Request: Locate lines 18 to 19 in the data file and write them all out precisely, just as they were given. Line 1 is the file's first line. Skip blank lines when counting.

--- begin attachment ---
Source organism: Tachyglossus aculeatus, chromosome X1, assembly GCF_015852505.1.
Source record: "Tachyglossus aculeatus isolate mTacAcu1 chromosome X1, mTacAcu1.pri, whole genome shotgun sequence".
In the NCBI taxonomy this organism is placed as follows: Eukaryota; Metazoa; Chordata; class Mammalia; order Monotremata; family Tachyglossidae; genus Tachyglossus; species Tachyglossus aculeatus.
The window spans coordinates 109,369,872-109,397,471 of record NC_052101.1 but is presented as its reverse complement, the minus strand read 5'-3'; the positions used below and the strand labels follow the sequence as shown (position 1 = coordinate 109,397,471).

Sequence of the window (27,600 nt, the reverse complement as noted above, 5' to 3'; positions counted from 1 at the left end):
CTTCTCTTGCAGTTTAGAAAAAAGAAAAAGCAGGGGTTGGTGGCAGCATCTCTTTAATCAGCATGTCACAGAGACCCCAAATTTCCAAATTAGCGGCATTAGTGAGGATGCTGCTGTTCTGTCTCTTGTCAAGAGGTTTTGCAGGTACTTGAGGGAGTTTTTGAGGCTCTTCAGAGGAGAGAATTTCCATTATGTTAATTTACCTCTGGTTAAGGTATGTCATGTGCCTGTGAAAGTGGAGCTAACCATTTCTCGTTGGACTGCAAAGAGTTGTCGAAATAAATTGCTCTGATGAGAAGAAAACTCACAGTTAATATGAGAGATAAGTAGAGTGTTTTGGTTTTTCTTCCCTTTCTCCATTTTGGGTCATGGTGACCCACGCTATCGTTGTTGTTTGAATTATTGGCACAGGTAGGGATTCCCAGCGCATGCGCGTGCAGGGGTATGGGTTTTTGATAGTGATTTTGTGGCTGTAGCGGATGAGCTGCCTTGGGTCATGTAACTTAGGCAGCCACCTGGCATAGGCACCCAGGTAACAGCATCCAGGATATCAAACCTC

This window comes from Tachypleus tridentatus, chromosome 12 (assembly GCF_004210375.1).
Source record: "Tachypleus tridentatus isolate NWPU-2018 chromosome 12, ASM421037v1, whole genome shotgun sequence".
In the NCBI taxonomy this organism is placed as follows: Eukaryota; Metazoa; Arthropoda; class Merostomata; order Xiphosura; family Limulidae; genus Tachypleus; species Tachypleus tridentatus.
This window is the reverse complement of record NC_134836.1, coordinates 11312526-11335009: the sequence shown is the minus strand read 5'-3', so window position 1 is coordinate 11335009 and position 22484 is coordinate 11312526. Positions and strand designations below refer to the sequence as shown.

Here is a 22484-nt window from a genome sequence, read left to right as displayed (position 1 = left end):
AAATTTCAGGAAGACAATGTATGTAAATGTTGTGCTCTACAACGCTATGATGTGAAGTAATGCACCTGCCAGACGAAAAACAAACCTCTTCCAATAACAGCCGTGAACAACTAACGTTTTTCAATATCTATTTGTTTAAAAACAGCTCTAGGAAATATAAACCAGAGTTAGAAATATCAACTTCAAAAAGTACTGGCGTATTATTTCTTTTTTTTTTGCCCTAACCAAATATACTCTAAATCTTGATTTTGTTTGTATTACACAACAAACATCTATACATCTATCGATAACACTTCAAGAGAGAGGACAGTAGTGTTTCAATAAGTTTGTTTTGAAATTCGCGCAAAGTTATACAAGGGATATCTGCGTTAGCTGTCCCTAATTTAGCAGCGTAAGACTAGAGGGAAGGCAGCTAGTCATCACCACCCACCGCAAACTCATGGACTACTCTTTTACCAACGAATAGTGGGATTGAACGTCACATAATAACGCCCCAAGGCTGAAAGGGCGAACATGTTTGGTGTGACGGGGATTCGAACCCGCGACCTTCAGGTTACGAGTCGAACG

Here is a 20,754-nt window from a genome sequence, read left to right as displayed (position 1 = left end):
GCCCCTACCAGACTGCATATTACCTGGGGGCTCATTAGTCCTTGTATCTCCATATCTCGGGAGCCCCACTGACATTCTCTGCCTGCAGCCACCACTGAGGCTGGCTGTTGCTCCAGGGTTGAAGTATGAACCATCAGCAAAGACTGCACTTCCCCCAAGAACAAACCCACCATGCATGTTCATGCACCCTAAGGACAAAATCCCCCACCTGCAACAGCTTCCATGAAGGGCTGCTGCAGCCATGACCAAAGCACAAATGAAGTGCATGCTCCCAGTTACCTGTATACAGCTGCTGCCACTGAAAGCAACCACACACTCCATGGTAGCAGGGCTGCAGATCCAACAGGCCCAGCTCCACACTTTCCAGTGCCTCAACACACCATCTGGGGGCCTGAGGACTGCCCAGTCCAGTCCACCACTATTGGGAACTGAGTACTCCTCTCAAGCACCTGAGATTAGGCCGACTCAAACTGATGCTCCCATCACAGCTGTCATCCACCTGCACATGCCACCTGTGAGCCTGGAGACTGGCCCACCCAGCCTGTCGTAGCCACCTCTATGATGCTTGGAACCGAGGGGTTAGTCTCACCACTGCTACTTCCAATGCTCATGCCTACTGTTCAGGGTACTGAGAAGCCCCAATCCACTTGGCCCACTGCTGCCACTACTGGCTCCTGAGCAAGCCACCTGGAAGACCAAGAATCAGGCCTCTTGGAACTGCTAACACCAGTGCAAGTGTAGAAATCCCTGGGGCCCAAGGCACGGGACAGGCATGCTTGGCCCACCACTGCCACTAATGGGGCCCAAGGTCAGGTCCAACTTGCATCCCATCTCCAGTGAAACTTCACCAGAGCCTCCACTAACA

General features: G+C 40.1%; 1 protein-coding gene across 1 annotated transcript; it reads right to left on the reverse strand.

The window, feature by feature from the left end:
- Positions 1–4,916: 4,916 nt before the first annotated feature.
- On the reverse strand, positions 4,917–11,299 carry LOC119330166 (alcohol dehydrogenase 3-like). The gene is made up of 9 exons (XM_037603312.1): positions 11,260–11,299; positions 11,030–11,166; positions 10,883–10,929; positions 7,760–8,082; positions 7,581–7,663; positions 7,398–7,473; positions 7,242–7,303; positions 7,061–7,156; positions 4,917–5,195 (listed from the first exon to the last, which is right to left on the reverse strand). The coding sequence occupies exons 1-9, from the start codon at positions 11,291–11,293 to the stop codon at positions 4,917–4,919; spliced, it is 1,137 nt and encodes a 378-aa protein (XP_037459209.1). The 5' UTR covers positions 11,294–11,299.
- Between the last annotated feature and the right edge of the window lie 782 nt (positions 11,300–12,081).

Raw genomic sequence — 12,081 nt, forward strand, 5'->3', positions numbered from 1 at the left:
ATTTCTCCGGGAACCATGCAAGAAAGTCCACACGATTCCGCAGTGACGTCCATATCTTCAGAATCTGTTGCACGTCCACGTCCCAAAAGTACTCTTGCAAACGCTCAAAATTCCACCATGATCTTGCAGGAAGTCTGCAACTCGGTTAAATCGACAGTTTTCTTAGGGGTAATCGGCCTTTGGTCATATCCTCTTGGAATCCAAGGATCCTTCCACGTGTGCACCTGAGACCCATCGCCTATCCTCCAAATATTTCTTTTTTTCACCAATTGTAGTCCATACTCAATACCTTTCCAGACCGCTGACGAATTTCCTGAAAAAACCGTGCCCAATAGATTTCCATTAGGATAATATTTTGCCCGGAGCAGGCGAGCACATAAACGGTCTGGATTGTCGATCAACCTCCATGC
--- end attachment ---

- On the reverse strand, positions 4,917–11,299 carry LOC119330166 (alcohol dehydrogenase 3-like). The gene is made up of 9 exons (XM_037603312.1): positions 11,260–11,299; positions 11,030–11,166; positions 10,883–10,929; positions 7,760–8,082; positions 7,581–7,663; positions 7,398–7,473; positions 7,242–7,303; positions 7,061–7,156; positions 4,917–5,195 (listed from the first exon to the last, which is right to left on the reverse strand). The coding sequence occupies exons 1-9, from the start codon at positions 11,291–11,293 to the stop codon at positions 4,917–4,919; spliced, it is 1,137 nt and encodes a 378-aa protein (XP_037459209.1). The 5' UTR covers positions 11,294–11,299.
- Between the last annotated feature and the right edge of the window lie 782 nt (positions 11,300–12,081).